Is e-filing really a much better way to file your taxes?
Americans and the IRS might not agree about everything, but they are largely on the exact same page when it comes to e-filing individual income tax returns.
The majority of individual income tax returns submitted to the IRS are e-filed.
And in return, you could get any refund you’re owed quicker, particularly in the event that you have it directly deposited to your bank account.
However, what about security? And can electronic filing really provide you access to all the forms you might need in case you’ve got a intricate tax situation? Are there situations when you can not e-file? Let’s look at the advantages of e-filing, and whether it may be the best filing option for your requirements.
If you are thinking about e-filing, a Few of the advantages include:
- Quick confirmation your forms have been obtained: The IRS will confirm a tax filing has been received within 24 hours of electronic submission. For paper filers, the IRS doesn’t send any acknowledgment that your forms have arrived safely.
Timely refunds: When you submit a paper filing, it can take six to eight weeks to be given a tax refund. With e-filing, you are going to get your money in three weeks or less. Choosing direct deposit can also accelerate the refund procedure.
Reduced likelihood of errors: In accordance with the IRS, there is around a 1 percent error rate on e-filed returns, compared with a 20% speed of mistakes on paper filings. The IRS also provides more info on problems discovered on e-filed returns compared with paper yields.
Easy payment procedure: If you owe the IRS money, it’s easier to cover at your convenience if you e-file. It’s possible to submit returns early and pay later if necessary, provided that you pay by the April 15 filing deadline. You also have the choice to pay your balance by making use of the IRS Direct pay service from your checking or savings accounts, submitting a credit card through a payment processor for a fee, or paying by check or money order. Just be aware delaying payment following the filing due date (typically April 15) can result in interest and penalties.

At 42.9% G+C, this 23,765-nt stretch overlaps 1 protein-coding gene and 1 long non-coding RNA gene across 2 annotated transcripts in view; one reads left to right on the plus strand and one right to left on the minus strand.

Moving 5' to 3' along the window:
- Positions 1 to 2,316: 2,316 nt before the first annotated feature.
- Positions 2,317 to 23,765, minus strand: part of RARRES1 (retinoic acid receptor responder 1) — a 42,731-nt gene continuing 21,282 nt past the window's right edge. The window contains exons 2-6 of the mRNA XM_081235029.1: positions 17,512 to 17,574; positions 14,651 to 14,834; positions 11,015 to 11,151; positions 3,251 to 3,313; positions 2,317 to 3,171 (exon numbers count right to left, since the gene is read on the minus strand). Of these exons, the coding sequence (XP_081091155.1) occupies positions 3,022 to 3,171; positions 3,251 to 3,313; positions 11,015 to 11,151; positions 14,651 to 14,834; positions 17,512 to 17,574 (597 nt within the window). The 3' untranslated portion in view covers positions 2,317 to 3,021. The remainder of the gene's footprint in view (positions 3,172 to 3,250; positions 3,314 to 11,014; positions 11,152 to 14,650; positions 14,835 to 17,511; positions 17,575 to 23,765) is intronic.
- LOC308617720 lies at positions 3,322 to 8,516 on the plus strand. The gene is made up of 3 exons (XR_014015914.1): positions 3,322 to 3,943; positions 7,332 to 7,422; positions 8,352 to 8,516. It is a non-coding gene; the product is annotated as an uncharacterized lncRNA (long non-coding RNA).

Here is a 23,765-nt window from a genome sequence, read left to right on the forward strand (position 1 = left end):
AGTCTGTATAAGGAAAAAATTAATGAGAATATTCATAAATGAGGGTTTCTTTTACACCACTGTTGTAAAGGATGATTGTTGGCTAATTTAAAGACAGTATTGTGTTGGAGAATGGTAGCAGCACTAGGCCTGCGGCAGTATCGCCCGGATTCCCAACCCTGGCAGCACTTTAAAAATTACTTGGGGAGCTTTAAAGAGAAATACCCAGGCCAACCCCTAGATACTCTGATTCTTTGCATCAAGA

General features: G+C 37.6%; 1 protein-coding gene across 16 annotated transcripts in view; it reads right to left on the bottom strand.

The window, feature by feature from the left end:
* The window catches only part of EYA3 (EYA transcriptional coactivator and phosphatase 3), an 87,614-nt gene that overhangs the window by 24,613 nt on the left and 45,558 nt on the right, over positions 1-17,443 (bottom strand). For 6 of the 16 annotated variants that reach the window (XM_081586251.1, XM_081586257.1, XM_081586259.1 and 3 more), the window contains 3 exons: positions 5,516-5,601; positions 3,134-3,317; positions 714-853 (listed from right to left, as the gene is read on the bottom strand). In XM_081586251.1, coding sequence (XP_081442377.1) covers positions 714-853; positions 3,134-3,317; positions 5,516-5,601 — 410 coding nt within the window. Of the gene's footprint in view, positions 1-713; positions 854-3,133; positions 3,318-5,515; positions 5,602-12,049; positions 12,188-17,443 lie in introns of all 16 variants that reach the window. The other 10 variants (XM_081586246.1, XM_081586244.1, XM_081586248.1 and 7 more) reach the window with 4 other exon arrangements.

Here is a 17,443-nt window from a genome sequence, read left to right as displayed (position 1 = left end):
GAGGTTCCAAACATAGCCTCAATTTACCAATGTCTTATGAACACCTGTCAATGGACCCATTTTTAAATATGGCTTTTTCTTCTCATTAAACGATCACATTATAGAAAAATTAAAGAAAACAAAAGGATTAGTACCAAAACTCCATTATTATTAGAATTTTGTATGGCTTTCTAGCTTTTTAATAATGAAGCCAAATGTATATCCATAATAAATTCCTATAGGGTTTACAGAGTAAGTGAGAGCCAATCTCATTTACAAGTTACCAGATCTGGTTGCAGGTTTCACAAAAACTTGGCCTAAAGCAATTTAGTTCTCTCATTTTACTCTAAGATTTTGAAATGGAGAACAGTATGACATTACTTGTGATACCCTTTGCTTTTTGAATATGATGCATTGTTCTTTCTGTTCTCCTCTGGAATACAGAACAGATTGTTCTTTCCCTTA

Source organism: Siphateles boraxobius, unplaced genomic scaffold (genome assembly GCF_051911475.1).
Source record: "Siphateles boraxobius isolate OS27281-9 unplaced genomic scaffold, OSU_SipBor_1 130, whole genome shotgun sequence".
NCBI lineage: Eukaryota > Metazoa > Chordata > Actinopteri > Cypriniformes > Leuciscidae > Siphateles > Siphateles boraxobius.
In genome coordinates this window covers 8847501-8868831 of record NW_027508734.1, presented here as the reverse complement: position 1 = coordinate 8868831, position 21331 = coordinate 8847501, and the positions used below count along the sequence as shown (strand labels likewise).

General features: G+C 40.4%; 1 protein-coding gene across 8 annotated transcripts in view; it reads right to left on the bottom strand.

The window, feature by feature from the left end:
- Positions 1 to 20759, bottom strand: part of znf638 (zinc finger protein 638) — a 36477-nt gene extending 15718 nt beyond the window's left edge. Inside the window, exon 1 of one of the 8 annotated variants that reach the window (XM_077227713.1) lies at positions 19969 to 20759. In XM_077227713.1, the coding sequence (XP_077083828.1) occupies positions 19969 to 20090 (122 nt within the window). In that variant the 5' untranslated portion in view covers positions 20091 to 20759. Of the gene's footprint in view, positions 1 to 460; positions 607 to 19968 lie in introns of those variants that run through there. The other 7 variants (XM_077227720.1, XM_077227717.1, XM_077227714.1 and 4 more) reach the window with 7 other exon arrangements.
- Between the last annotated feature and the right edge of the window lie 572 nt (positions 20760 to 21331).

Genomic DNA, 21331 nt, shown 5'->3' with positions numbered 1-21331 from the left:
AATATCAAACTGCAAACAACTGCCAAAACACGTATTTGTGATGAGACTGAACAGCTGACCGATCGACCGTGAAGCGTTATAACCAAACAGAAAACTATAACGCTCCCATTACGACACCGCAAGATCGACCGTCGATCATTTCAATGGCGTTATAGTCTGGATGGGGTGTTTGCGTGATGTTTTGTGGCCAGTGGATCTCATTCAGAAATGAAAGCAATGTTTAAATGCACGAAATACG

Digital storage of taxation information: Submitting returns electronically implies there is an electronic backup of your tax records. So if something happens to your paperwork, then you’ll have a digital backup.
The good news: Most taxpayers do opt to e-file and get those advantages — and the practice of doing this is simple.
How to e-file a tax return?
You have four options for filing an electronically filed tax return to the IRS.
The forms do the math for you and offer standard advice. You can simply do your federal return with all these forms.
Using online tax prep software is far and away the preferred approach of most taxpayers. Actually, the IRS says it expected over four in five tax returns to be submitted through tax return prep program.
Is e-filing really stable?
While e-filing is convenient, you may worry about safety — especially with all these data breaches. But experts agree that this isn’t a problem that should dissuade you from e-filing.
“In fact, it can be more secure than paper filing as you’re sending your private information through an encrypted network rather than exposing your data in the mail.”
Dennis Chow, vice president of information security at SCIS Security, explains that the IRS has put security measures in place to keep your information safe. “Vendors typically utilize IRS particular APIs that require token sessions,” Chow says. “All of this can be routed over TLS encrypted links .”
It’s important to employ a trusted service to help you file your taxes. Chow advises not to e-file on a computer or utilize an online connection that isn’t confidential.
For most taxpayers, it makes sense to e-file a return because it is the most convenient way to file your tax information to the IRS and it allows for timely refunds and easy payment choices. Just make certain that you use tax preparation software from a dependable source, so you may make certain the information you provide to transmit to the IRS will be kept protected.